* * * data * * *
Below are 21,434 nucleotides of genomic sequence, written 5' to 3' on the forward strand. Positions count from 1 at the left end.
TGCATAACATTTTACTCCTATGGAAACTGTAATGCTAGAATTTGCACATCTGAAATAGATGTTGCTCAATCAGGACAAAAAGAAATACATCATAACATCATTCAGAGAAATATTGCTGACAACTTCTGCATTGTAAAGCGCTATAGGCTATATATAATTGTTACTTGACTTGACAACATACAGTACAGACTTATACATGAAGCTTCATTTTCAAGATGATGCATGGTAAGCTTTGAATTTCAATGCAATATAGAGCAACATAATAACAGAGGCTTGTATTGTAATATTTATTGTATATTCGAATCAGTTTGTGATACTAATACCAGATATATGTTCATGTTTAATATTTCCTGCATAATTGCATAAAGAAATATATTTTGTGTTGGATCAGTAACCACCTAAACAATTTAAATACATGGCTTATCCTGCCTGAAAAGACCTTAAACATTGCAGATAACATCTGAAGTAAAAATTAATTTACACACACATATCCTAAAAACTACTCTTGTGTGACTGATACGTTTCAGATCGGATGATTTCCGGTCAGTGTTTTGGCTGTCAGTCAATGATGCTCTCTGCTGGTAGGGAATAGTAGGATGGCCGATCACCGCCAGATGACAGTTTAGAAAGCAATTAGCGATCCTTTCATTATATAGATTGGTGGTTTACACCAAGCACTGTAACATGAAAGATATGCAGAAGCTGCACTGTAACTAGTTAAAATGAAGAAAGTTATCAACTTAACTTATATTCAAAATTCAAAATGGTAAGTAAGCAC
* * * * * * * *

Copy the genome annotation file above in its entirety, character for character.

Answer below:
Below are 21,434 nucleotides of genomic sequence, written 5' to 3' on the forward strand. Positions count from 1 at the left end.
TGCATAACATTTTACTCCTATGGAAACTGTAATGCTAGAATTTGCACATCTGAAATAGATGTTGCTCAATCAGGACAAAAAGAAATACATCATAACATCATTCAGAGAAATATTGCTGACAACTTCTGCATTGTAAAGCGCTATAGGCTATATATAATTGTTACTTGACTTGACAACATACAGTACAGACTTATACATGAAGCTTCATTTTCAAGATGATGCATGGTAAGCTTTGAATTTCAATGCAATATAGAGCAACATAATAACAGAGGCTTGTATTGTAATATTTATTGTATATTCGAATCAGTTTGTGATACTAATACCAGATATATGTTCATGTTTAATATTTCCTGCATAATTGCATAAAGAAATATATTTTGTGTTGGATCAGTAACCACCTAAACAATTTAAATACATGGCTTATCCTGCCTGAAAAGACCTTAAACATTGCAGATAACATCTGAAGTAAAAATTAATTTACACACACATATCCTAAAAACTACTCTTGTGTGACTGATACGTTTCAGATCGGATGATTTCCGGTCAGTGTTTTGGCTGTCAGTCAATGATGCTCTCTGCTGGTAGGGAATAGTAGGATGGCCGATCACCGCCAGATGACAGTTTAGAAAGCAATTAGCGATCCTTTCATTATATAGATTGGTGGTTTACACCAAGCACTGTAACATGAAAGATATGCAGAAGCTGCACTGTAACTAGTTAAAATGAAGAAAGTTATCAACTTAACTTATATTCAAAATTCAAAATGGTAAGTAAGCAC